The kids are back in school, so it's time to wrap this up. Instead of the original plan of writing a sixth grade–style manifesto titled "This Is What I Learned This Summer," here are five stories that happened along the way. Think of it as a Captain's Log for someone with zero nautical knowledge and a penchant for injecting himself into stories. That's it. Thanks for reading all summer.
A Based Breakfast in Berkeley
My friend Jesse was going on and on about this place called Ann's Kitchen. I really wanted to get on the road, but a good meal before a ride up the California coast from Berkeley to Oregon sounded perfect.
We were greeted by a standard breakfast spot with long-table cafeteria seating lining most of the restaurant. Standing in line, I glanced to the right and froze.
I froze because all I could see was the back of a man's head, and I knew exactly who that man was, but it didn't seem like anyone else did.
The morning trip to Monowi, Nebraska, was long overdue. Twice I'd driven through the Midwest knowing that this small town existed and twice I'd passed up the opportunity to visit. But finally, after waking up only a few hours away in Sioux City, Iowa, and headed west, I knew this was my last opportunity.
Two hours into the drive, with only a few minutes remaining until I reached my destination, a wave of nervous energy rushed through my body. I wasn't just rolling into a town, unannounced. I was rolling into her town, unannounced. I wondered how long it's been since she's seen someone? Or talked to someone?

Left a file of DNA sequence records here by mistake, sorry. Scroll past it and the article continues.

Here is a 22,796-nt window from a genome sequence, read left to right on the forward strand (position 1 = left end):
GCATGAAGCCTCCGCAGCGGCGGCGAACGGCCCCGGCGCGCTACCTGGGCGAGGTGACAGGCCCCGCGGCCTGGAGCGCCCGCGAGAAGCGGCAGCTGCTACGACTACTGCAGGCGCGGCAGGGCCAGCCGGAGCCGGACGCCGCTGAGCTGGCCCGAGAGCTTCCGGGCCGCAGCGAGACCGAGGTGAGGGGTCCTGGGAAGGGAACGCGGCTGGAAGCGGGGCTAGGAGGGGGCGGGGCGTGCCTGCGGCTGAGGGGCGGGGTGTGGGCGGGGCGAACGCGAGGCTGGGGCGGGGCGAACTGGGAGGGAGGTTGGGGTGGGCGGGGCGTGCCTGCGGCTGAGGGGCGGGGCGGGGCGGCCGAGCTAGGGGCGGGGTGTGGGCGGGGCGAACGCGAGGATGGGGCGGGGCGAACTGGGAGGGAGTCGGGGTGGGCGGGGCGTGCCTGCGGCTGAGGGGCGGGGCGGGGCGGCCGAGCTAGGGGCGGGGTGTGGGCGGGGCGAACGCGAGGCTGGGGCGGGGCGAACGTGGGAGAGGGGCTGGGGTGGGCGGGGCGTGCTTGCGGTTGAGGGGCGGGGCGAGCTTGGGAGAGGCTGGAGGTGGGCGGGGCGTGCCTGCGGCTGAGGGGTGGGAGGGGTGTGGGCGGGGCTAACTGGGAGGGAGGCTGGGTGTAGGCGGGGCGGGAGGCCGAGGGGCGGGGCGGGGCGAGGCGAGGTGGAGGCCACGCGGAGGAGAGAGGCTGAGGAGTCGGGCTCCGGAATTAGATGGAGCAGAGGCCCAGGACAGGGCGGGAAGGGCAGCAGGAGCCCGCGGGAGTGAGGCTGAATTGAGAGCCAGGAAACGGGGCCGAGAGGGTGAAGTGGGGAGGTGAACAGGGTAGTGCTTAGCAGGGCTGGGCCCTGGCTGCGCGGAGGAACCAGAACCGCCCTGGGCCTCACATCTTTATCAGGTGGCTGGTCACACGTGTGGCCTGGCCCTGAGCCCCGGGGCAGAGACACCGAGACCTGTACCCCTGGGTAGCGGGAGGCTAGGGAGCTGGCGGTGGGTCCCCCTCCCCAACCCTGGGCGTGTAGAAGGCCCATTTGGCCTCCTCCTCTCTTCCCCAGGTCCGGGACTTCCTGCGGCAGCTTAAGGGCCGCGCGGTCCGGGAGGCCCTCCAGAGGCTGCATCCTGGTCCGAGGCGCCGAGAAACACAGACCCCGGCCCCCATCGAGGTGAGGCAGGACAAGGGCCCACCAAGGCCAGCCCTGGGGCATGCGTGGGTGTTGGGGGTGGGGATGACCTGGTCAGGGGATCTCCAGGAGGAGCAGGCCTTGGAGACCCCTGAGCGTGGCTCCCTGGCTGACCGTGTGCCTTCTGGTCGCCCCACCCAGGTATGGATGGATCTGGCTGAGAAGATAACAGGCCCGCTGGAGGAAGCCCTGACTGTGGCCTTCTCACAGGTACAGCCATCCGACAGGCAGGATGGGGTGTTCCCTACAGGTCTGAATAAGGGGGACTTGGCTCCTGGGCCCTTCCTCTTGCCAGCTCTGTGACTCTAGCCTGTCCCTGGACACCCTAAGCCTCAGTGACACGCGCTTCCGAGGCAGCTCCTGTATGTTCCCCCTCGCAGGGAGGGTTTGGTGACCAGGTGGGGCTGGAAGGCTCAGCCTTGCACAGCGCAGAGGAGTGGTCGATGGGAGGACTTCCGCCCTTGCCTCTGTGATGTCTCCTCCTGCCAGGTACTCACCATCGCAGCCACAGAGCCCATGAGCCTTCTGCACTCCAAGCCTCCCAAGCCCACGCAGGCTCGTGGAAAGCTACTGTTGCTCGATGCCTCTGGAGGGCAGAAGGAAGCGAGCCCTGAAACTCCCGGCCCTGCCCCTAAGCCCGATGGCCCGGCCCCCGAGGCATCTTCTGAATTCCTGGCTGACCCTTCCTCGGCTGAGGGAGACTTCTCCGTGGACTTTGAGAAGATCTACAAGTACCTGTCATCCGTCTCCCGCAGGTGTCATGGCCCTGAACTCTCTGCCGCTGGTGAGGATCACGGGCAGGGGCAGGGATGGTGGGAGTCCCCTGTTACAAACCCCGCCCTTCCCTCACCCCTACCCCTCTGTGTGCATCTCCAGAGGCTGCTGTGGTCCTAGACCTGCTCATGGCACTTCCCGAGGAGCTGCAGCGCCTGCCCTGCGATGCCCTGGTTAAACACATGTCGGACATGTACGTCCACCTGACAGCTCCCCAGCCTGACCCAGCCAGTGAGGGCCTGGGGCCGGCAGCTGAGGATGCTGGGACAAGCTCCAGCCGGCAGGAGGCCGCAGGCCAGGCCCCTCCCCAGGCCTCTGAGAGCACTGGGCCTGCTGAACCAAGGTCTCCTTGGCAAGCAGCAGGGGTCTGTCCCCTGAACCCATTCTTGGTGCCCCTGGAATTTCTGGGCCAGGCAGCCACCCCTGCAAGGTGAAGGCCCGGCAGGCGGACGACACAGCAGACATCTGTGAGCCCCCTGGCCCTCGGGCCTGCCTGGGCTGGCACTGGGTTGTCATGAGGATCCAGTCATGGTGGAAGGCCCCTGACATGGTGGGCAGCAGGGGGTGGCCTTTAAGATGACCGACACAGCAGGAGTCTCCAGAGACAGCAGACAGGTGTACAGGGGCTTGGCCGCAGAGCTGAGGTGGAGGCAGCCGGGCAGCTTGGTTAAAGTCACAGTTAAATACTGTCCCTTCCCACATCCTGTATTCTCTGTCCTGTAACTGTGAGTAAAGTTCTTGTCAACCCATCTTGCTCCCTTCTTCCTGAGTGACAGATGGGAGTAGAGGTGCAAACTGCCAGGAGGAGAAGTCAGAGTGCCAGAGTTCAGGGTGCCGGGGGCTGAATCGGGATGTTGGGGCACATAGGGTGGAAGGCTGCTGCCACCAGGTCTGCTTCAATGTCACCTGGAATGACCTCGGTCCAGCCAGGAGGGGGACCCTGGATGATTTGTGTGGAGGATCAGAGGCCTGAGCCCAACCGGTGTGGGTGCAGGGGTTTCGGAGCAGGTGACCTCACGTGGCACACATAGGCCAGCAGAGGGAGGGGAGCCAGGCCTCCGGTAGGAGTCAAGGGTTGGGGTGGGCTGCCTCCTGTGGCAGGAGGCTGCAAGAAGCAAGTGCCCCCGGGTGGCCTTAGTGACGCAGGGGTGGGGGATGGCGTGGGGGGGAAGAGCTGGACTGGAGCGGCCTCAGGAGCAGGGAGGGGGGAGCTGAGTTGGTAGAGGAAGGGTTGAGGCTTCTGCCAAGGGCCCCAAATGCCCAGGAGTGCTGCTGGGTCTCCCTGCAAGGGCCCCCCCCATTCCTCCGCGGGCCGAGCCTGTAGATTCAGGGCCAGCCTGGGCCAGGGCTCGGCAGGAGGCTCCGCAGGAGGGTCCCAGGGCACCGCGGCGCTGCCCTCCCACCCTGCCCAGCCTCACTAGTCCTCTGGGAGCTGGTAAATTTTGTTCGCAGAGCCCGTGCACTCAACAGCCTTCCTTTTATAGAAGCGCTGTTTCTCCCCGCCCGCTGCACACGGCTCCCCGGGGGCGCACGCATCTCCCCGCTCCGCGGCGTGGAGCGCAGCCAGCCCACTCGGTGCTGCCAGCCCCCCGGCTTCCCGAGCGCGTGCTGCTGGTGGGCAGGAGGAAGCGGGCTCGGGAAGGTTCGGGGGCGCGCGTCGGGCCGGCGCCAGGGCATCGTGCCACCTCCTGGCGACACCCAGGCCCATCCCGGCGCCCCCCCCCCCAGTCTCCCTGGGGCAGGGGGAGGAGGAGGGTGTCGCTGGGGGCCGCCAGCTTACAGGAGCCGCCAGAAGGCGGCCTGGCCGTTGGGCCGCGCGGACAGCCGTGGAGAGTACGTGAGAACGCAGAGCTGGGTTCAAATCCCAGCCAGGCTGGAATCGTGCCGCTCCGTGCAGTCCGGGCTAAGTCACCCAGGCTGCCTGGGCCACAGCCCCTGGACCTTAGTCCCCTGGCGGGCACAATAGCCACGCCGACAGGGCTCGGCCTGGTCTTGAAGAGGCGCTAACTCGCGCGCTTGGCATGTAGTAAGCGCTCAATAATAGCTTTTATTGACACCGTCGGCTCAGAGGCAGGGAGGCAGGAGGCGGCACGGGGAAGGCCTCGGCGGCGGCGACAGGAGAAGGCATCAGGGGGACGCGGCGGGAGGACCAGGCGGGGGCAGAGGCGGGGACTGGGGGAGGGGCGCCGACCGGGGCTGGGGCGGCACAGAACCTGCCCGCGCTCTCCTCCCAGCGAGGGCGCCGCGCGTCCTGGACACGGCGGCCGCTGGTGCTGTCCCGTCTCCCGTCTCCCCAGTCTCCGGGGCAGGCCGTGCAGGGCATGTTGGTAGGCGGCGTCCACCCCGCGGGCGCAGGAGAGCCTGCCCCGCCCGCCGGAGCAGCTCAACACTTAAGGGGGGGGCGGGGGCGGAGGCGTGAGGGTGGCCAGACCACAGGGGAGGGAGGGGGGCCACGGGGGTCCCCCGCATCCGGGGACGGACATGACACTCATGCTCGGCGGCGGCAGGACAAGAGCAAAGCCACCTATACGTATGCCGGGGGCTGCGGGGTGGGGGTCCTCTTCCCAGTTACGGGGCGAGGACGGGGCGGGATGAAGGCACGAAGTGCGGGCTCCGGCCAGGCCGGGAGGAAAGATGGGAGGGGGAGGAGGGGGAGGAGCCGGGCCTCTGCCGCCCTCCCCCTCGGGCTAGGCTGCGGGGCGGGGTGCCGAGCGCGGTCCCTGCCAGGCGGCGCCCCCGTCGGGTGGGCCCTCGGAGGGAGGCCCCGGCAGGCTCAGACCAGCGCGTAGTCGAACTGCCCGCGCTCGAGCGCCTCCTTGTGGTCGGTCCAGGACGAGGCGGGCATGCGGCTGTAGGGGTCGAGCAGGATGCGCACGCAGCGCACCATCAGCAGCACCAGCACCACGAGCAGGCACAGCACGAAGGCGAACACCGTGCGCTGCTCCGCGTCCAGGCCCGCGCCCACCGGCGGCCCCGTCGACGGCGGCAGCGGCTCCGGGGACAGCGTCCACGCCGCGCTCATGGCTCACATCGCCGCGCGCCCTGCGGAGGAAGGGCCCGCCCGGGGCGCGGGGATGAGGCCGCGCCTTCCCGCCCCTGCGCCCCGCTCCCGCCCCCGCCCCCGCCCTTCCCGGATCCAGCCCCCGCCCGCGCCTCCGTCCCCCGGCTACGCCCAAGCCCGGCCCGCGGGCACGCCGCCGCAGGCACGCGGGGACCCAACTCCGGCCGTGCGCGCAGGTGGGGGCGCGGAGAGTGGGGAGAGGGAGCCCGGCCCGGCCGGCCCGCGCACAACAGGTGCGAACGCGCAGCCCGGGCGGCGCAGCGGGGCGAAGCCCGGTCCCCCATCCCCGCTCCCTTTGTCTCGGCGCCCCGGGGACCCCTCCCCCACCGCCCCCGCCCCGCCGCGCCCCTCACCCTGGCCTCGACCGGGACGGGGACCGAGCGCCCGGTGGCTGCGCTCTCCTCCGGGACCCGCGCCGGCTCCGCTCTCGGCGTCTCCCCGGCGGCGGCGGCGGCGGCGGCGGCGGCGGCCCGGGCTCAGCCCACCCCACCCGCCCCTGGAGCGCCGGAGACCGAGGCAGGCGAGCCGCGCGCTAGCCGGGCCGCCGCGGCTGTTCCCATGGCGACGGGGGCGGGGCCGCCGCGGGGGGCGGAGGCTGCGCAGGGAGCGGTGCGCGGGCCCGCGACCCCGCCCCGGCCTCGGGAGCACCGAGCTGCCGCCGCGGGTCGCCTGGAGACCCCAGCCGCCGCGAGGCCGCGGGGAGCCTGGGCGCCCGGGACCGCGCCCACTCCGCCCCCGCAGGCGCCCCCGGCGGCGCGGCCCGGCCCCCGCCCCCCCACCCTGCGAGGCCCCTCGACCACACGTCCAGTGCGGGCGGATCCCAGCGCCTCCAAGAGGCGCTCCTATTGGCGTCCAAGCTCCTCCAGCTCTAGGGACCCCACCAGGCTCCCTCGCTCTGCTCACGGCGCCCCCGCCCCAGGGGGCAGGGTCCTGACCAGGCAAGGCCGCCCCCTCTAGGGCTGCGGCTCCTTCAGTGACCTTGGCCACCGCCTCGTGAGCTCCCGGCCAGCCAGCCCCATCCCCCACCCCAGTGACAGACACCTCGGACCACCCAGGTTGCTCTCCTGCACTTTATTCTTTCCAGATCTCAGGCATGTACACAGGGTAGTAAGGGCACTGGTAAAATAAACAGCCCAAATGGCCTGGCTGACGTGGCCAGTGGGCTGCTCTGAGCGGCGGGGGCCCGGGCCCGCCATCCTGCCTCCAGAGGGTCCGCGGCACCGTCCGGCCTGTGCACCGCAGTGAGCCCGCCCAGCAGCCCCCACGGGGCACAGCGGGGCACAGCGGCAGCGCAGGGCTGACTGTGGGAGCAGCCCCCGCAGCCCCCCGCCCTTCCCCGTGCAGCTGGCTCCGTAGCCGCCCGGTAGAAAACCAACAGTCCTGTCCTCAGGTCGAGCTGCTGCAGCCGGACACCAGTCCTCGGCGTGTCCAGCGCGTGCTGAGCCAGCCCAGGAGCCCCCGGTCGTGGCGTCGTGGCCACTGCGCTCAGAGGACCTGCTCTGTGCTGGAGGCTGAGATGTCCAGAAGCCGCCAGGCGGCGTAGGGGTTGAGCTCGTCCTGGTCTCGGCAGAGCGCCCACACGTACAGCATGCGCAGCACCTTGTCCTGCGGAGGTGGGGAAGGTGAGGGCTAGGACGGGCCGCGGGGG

As a series of Gran Torino–fueled front porch thoughts rushed through my brain, I drove by a sign.
That isn't "Monowi, one mile." It's "Monowi: one resident."
Deciding to return to a music festival is always a risky move. Rational decision-making tells you good times were had the first time, so why not relive that magic? But in your gut you know that without the adrenaline that comes with the new experience, it'll never quite be the same.
Unsure of which would define my upcoming experience, I boarded a plane in Portland, Oregon. The destination was Washington, D.C.'s second-annual hip-hop and EDM bonanza, the Trillectro Music Festival. For a second straight year, I was not making the journey for the music. But unlike last year, my reasons for attending were purely selfish.